“We touched on hand guards and crash bars earlier. These will help to avoid damage if you take a fall. Another point to be aware of in terms of safety is riding with others. If you’re planning to go offroad, make sure there is at least one other rider with you, and always keep each other in sight. If something does go wrong, at least there’s someone there to help. You don’t want to be waiting hours for the next vehicle to go by because you’re in a sparsely populated region. If your bike is lying on the ground, then you need to have the strength to right it again. Given the right technique, this should be within everyone’s capabilities. A good approach is to push your bottom into the saddle from the side with knees bent. Pull one handlebar toward your body and hold it with one hand. Put your other hand down as low as possible on the other side of your body and grasp the bike. It’s then a question of taking small steps backward until the bike returns to an upright position. Don’t forget, by the way, to put the bike in gear so that it can’t roll away while you’re busy righting it.”
      Eddie de Vries & Eric Verhoef KTM 1090 ADVENTURE R © Jarno van Osch/Shot Up Productions
      There’s one other thing to remember when you’re offroading with an adventure bike: practice makes perfect. Have a go, maybe take a course and get as many kilometers under your belt as possible. You never know, you might be standing at your employer’s door in a few weeks’ time with the all-important news that you’re off on your travels in a couple of months. If that’s you, then we’d like to wish you a fantastic trip!
      Eddie de Vries KTM 1090 ADVENTURE R © Jarno van Osch/Shot Up Productions
      Photos: Jarno van Osch/Shot Up Productions
    • De Dementor
      Dakar Rally Fast Facts
      With the start of the 2019 Dakar Rally growing closer and closer, we take a look at 10 things you probably didn’t know about the world’s toughest cross-country rally. From the fuel used by the bikes on the long, arduous days to what the riders do when it comes to bathroom breaks when out in the desert …
      KTM 450 RALLY 2019 © Sebas Romero
      1. Origin of the rally
      2019 marks the 41st edition of the Dakar Rally and the 11th successive year the event will be held in South America. Of course, the race got its name from its original final destination – Dakar, the capital and largest city of Senegal, West Africa. The race was first held in 1977 and was the brainchild of Frenchman Thierry Sabine who, after getting lost in the Ténéré desert while competing in the Abidjan to Nice rally realized that navigating the wide-open dunes would pose quite a challenge for a rally. 182 vehicles took part in the inaugural Paris-Dakar Rally, just 74 made it to the finish – 40 years on, 335 vehicles made the start of the 2018 event with just over half completing the 14-stage event.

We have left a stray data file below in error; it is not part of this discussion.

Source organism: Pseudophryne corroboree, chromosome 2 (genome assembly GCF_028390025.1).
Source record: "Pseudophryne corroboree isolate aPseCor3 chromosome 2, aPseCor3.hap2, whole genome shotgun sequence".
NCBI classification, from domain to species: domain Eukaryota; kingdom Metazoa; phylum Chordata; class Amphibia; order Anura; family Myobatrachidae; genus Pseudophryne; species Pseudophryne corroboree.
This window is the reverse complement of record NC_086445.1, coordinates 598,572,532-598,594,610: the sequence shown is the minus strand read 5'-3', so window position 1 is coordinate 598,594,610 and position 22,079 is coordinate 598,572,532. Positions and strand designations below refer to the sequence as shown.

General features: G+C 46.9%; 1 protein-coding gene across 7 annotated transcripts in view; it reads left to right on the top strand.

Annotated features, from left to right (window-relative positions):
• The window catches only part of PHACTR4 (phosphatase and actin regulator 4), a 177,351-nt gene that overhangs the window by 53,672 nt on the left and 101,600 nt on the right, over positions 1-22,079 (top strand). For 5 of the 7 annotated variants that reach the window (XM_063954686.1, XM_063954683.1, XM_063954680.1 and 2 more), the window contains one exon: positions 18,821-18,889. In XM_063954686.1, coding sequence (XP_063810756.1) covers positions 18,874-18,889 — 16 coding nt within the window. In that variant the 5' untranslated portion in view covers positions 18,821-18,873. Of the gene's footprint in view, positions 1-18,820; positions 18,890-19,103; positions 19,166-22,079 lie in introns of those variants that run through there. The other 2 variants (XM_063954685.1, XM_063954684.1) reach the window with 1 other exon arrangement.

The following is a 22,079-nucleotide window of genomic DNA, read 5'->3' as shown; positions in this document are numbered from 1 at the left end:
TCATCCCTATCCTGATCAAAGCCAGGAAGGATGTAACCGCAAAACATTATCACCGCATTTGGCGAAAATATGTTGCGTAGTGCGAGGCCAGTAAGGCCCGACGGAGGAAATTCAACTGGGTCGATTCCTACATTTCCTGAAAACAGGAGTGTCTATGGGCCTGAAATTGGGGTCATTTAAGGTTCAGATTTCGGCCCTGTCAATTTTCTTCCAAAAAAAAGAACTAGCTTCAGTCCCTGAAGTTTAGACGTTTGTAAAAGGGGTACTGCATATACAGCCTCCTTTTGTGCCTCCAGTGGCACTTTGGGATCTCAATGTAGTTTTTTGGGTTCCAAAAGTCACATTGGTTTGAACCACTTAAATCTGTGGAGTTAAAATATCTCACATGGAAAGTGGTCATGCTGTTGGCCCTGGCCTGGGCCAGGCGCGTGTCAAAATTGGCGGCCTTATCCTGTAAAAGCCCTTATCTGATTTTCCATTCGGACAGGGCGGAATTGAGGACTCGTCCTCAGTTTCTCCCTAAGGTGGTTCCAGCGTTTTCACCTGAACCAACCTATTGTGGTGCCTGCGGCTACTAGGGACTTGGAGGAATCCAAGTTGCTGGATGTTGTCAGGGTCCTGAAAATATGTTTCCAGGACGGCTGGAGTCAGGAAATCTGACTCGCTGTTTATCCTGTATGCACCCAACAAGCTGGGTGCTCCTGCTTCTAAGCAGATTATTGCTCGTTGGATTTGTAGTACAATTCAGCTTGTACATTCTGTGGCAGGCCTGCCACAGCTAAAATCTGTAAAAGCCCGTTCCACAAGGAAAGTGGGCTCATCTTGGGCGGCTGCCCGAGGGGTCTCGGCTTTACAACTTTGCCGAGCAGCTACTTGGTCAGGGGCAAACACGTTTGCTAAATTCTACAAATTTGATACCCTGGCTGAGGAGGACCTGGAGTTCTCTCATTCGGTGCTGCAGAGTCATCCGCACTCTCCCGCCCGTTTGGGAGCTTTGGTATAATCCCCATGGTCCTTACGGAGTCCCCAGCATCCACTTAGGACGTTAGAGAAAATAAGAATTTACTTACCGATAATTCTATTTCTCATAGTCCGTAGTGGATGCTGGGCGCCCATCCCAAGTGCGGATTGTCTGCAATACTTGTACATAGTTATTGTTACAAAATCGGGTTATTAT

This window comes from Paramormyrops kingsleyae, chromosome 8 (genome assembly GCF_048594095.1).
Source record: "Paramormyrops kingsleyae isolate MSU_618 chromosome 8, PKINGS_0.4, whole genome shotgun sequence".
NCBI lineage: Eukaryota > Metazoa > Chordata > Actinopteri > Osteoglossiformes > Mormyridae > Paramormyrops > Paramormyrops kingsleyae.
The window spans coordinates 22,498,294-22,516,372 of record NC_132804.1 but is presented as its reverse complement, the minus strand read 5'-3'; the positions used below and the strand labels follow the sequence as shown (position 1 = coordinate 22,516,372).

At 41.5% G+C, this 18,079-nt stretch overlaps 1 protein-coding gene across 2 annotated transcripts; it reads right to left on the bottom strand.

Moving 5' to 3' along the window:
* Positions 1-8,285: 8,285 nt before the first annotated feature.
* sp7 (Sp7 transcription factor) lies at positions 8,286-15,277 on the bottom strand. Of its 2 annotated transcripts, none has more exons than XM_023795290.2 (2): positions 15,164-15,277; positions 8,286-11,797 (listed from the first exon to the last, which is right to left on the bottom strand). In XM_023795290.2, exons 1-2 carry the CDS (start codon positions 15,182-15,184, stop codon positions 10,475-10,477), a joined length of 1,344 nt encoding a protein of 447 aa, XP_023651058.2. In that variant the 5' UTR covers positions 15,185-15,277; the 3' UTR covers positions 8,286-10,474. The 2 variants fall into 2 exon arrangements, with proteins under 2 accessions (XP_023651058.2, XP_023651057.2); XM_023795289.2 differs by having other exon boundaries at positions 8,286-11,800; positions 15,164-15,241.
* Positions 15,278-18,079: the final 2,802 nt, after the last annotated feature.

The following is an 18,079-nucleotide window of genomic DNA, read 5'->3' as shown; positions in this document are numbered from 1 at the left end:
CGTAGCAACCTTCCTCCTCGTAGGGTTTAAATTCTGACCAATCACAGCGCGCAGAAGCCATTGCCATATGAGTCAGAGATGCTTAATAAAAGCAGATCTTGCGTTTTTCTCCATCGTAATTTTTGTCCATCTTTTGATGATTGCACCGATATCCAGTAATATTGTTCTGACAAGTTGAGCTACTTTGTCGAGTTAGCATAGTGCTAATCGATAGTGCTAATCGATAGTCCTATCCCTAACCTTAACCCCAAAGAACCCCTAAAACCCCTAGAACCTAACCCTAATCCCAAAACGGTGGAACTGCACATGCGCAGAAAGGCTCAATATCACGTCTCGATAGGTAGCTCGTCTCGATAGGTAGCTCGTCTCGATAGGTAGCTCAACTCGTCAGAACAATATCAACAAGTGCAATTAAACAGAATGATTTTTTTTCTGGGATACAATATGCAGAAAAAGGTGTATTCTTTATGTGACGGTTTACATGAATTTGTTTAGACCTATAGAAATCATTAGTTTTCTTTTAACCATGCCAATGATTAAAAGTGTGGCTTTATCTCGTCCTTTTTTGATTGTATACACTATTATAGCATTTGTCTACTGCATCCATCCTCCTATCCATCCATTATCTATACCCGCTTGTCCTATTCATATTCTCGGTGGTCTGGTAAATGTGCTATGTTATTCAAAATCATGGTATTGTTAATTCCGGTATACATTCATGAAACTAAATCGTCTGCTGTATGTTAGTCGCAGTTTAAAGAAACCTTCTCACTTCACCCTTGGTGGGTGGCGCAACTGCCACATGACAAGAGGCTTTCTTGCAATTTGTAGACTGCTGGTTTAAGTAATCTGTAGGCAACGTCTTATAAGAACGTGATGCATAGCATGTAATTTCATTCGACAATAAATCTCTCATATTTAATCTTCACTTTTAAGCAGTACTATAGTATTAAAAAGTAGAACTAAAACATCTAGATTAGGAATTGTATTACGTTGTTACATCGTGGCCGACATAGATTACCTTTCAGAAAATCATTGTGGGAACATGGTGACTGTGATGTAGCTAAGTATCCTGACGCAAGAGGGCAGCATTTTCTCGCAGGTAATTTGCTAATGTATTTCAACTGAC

Antoine Meo (FRA) KTM 450 RALLY Dakar 2018 ©
      2. Mousses and tires
      All of the KTM Factory Racing bikes run Michelin tires and mousses during the FIM Cross-Country Rallies World Championship and at the Dakar itself. For the 2019 race, which will cover a lot of soft sand, the team will run the desert mousse and tire combination that has proved so successful in competition. The mousse itself is a foam insert that takes the place of an inner-tube, inside the tire. It’s puncture-proof and can withstand a lot of abuse from even the roughest, rocky stages.
      KTM 450 RALLY 2019 © Sebas Romero
      3. Fuel and regulations
      Unlike other motorsport events where a control fuel is used, petrol at the Dakar is not regulated by the organizers. The team will always try to use the highest quality fuel available to them and will aim for a minimum of 98 octane for maximum performance. During the race riders will stop at refueling points, which are placed so that there is never more than 250 km between stops. Suggested petrol stations are listed on the road book too, should competitors need further fueling. Receiving petrol from fans or locals is not allowed however, although if a rider is forced to do this it normally means he’s having a seriously bad day and protests are rarely made in this case.
      Matthias Walkner (AUT) KTM 450 RALLY 2019 © Sebas Romero
      4. Riders’ tools and maintenance